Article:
Yet again, reminding viewers that they’re scared to death of Governor Ron DeSantis (R-FL), White House reporters and the Biden administration played off each other during Tuesday’s press briefing and presidential press conference to lob barbs at DeSantis for refusing to bring back mask mandates and/or threaten to bring back Covid restrictions from 2020.
And on the resignation of Governor Andrew Cuomo (D-NY), CNN’s Kaitlan Collins got into a surprising back-and-forth with President Biden after he praised Cuomo for having “done a hell of a job” as governor.
NBC’s Peter Alexander began launching the DeSantis attacks during the press briefing by asking Press Secretary Jen Psaki about what the White House made of the idea that Florida school officials could have their pay docked if they imposed mask mandates and if DeSantis and his state could be punished.
Soon after, he was joined by CBS’s Ed O’Keefe and The Washington Post’s Annie Linskey (click “expand”):
ALEXANDER: I want to ask you about infrastructure in a second. So, on the news on COVID and Delta right now, governor DeSantis in Florida, as you know, is now threatening to withhold salaries of school board members and superintendents in districts who do not comply with his order outlawing mask mandates at schools. What’s the White House’s take on that?
ALEXANDER: So, in simple terms, what does the White House say directly to Governor DeSantis about this — about this threatened punishment?
O’KEEFE: On the DeSantis Florida situation, you mentioned the relief money that’s heading to Florida. Are you guys aware of any mechanism you could use to withhold federal funds from Florida, if the governor keeps up this kind of activity?
O’KEEFE: So, you could — you are looking into a workaround, if need be, if the governor withholds funds?
LINSKEY: And I just wanted to follow up on questions by my colleagues, Peter Alexander and Ed O’Keefe on COVID and Florida in particular. When you were talking about federal funds being used in some way to affect an outcome with the state school districts, can you describe whether you’re talking about sort of paying these funds directly to the school districts, or you’re talking about withholding funds? Like what is sort of the flow of funding and what is the amount that we’re talking about?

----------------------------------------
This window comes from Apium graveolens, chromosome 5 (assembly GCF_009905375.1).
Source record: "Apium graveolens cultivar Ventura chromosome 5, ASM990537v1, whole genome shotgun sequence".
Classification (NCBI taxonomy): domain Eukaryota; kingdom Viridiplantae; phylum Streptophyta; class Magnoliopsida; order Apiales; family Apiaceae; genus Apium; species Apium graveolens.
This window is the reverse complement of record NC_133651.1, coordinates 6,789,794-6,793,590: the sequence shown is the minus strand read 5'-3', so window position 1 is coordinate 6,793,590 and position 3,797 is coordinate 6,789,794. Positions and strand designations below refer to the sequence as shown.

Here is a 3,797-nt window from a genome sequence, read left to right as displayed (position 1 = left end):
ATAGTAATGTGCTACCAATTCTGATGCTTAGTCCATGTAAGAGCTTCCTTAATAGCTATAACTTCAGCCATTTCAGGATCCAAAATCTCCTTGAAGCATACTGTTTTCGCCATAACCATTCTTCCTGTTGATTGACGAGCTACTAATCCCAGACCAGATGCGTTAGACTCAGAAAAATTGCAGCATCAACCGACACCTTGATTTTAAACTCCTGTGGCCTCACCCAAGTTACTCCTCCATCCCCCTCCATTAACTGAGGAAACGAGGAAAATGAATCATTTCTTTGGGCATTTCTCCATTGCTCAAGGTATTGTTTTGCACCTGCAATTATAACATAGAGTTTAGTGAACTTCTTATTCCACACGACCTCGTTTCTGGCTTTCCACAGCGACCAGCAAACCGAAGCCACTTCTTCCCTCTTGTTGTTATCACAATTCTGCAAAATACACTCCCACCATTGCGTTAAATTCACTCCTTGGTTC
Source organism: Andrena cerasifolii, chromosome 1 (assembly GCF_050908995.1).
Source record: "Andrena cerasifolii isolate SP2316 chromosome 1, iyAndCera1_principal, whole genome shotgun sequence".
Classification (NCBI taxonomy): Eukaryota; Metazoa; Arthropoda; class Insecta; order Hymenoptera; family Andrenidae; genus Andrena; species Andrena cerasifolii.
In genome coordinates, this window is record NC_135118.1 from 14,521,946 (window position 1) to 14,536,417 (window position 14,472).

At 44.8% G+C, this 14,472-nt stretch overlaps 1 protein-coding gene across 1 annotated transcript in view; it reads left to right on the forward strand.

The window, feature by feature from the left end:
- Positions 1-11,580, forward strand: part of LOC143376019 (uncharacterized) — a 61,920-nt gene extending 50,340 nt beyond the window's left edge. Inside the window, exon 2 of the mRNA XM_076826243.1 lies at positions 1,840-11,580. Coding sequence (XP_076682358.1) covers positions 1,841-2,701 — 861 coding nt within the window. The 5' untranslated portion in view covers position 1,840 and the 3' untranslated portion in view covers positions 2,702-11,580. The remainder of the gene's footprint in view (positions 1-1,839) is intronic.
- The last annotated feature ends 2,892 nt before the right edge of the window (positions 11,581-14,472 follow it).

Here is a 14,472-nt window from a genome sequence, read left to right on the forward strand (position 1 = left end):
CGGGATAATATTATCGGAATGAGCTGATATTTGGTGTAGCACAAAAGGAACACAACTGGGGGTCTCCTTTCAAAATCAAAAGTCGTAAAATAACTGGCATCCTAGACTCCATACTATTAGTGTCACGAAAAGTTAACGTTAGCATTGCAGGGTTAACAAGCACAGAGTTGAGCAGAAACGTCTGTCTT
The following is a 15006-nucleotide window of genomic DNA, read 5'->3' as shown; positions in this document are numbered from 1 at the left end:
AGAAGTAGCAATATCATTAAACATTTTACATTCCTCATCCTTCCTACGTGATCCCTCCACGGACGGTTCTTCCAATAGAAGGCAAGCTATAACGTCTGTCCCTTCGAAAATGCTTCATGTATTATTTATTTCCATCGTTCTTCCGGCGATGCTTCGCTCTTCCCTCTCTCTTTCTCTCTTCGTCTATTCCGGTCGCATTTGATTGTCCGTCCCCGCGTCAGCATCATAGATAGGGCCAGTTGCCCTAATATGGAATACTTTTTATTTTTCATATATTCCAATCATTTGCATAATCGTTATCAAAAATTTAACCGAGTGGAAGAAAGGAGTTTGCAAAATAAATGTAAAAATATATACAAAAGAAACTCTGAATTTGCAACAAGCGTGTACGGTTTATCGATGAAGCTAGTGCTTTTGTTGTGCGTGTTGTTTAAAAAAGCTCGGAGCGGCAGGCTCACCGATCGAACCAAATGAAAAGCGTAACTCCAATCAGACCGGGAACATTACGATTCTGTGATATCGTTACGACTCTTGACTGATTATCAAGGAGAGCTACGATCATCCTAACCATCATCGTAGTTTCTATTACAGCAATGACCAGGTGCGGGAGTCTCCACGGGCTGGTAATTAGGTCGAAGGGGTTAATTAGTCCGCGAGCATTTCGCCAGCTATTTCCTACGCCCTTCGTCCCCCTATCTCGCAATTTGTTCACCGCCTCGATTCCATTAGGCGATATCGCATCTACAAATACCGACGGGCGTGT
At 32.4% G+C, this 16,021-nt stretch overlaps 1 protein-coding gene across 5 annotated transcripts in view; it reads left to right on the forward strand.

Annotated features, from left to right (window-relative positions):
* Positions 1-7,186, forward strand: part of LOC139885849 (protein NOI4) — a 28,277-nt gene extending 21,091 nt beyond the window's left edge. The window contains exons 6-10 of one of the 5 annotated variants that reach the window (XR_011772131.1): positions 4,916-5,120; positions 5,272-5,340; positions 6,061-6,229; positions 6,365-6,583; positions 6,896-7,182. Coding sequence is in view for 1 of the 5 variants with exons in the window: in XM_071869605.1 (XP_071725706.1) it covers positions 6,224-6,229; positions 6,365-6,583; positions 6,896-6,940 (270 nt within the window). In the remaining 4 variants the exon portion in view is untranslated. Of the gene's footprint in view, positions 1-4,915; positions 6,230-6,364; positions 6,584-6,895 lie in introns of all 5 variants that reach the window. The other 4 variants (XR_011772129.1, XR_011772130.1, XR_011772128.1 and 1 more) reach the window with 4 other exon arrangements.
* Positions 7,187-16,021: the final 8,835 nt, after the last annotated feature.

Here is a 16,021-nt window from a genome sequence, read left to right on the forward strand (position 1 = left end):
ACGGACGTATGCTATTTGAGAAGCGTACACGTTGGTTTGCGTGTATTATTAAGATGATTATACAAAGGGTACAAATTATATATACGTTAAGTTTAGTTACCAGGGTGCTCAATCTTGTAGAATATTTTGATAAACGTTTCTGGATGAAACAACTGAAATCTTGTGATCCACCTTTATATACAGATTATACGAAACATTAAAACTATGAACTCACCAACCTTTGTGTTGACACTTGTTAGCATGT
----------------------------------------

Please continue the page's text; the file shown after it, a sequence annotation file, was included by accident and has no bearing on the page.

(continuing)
LINSKEY: And just quickly, is this limited to Florida, or are there other states and school districts where there are similar dynamics at play?
Fast-forward to the 3:00 p.m. Eastern hour and Alexander was at it again on DeSantis as he asked Biden whether he has “presidential powers to intervene in states like Texas and Florida, where they were banning mask mandates.”
While Biden said he doesn’t “believe that” he has the power to nullify state measures, Biden implied that DeSantis and Governor Greg Abbott (R-TX) have seen no reason to do anything to protect young children from contracting Covid and going on a ventilator.
Linskey also appeared during the Biden Q&A and focused on Covid, but she implied the Biden administration should have been more aggressive in using “mitigation measures” (i.e. things we saw in 2020) to stop the Delta variant.
Over on the Cuomo front, Alexander, O’Keefe, and the AP’s Darlene Superville questioned Psaki about Cuomo, but the real fun came during Biden’s Q&A a few hours later (and seeing as how Psaki offered little more than word salad).
Alexander and Superville had benign Cuomo probes, but O’Keefe was onto something when he laid a trap for Biden by asking him to assess his performance on policy.
Biden twice replied that Cuomo did “a hell of a job,” adding that he meant it “on everything from access to voting, to infrastructure, to a whole range of things.”
CNN’s Kaitlan Collins realized the insanity of this endorsement amid the claims he sexually assaulted and harassed at least 11 women.
When he pointed out this disconnect, Biden went berserk (click “expand”):
COLLINS: Can I quickly follow up on your comment on Governor Cuomo? Can you really say that he has done a, “hell of a job” if he’s accused of sexually harassing women on the job?
BIDEN: Look, you asked two different questions. You asked the substantive, should he remain as governor is one question. And women should be believed when they make accusations that are able to, on the face of them, make sense, and investigate it, they’re investigated and the judgment was made that what they said was correct. That’s one thing. The question is, did he do a good job on infrastructure? That was the question. He did.
COLLINS: Well, the question was how did he do as a governor if he’s accused of sexually harassing women?
BIDEN: No, the question was, correct me if I’m wrong.
O’KEEFE: About how was he as a governor, generally?
BIDEN: As a governor, generally, obviously.
O’KEEFE: Outside of his personal behavior.
BIDEN: Outside his personal behavior. Okay.
COLLINS: But can you separate the two since he was —
BIDEN: No, I’m not. I was asked a specific question. I’m trying to answer specific.
Talk about a dangerous attack on the free press and democracy dying in darkness.
To see the relevant transcript from the briefing and presser (including questions from Fox’s Peter Doocy on inflation and immigration and The New York Times’s Zolan Kanno-Youngs on the latter topic), click here.